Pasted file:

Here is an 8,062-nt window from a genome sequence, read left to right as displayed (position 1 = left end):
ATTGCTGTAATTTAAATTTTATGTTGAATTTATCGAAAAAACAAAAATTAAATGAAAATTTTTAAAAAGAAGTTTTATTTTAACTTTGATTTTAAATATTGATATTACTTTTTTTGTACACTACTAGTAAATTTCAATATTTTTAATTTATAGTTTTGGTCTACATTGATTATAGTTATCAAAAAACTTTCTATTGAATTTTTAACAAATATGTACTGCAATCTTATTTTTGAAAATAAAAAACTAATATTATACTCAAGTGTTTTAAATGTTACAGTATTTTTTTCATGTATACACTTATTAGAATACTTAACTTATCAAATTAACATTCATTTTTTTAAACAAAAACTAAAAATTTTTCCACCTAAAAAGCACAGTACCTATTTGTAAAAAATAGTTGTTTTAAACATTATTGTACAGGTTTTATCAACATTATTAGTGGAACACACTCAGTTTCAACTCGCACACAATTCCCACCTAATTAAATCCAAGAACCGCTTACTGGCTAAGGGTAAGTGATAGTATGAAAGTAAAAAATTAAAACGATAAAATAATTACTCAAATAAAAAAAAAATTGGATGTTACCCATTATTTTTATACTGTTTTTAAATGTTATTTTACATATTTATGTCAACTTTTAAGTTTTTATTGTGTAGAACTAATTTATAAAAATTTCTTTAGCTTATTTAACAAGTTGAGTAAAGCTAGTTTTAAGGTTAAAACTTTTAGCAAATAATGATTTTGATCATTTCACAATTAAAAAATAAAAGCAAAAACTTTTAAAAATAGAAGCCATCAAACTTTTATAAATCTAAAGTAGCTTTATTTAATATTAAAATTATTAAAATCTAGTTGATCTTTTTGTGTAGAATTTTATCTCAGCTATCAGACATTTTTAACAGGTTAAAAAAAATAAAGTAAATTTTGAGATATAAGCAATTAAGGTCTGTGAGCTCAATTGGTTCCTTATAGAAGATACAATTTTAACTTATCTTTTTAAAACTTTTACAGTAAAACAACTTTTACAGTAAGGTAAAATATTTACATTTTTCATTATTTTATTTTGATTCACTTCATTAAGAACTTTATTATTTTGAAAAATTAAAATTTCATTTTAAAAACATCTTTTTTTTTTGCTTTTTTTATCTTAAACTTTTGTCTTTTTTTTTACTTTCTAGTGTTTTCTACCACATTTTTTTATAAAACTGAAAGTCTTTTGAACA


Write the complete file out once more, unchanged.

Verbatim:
Here is an 8,062-nt window from a genome sequence, read left to right as displayed (position 1 = left end):
ATTGCTGTAATTTAAATTTTATGTTGAATTTATCGAAAAAACAAAAATTAAATGAAAATTTTTAAAAAGAAGTTTTATTTTAACTTTGATTTTAAATATTGATATTACTTTTTTTGTACACTACTAGTAAATTTCAATATTTTTAATTTATAGTTTTGGTCTACATTGATTATAGTTATCAAAAAACTTTCTATTGAATTTTTAACAAATATGTACTGCAATCTTATTTTTGAAAATAAAAAACTAATATTATACTCAAGTGTTTTAAATGTTACAGTATTTTTTTCATGTATACACTTATTAGAATACTTAACTTATCAAATTAACATTCATTTTTTTAAACAAAAACTAAAAATTTTTCCACCTAAAAAGCACAGTACCTATTTGTAAAAAATAGTTGTTTTAAACATTATTGTACAGGTTTTATCAACATTATTAGTGGAACACACTCAGTTTCAACTCGCACACAATTCCCACCTAATTAAATCCAAGAACCGCTTACTGGCTAAGGGTAAGTGATAGTATGAAAGTAAAAAATTAAAACGATAAAATAATTACTCAAATAAAAAAAAAATTGGATGTTACCCATTATTTTTATACTGTTTTTAAATGTTATTTTACATATTTATGTCAACTTTTAAGTTTTTATTGTGTAGAACTAATTTATAAAAATTTCTTTAGCTTATTTAACAAGTTGAGTAAAGCTAGTTTTAAGGTTAAAACTTTTAGCAAATAATGATTTTGATCATTTCACAATTAAAAAATAAAAGCAAAAACTTTTAAAAATAGAAGCCATCAAACTTTTATAAATCTAAAGTAGCTTTATTTAATATTAAAATTATTAAAATCTAGTTGATCTTTTTGTGTAGAATTTTATCTCAGCTATCAGACATTTTTAACAGGTTAAAAAAAATAAAGTAAATTTTGAGATATAAGCAATTAAGGTCTGTGAGCTCAATTGGTTCCTTATAGAAGATACAATTTTAACTTATCTTTTTAAAACTTTTACAGTAAAACAACTTTTACAGTAAGGTAAAATATTTACATTTTTCATTATTTTATTTTGATTCACTTCATTAAGAACTTTATTATTTTGAAAAATTAAAATTTCATTTTAAAAACATCTTTTTTTTTTGCTTTTTTTATCTTAAACTTTTGTCTTTTTTTTTACTTTCTAGTGTTTTCTACCACATTTTTTTATAAAACTGAAAGTCTTTTGAACA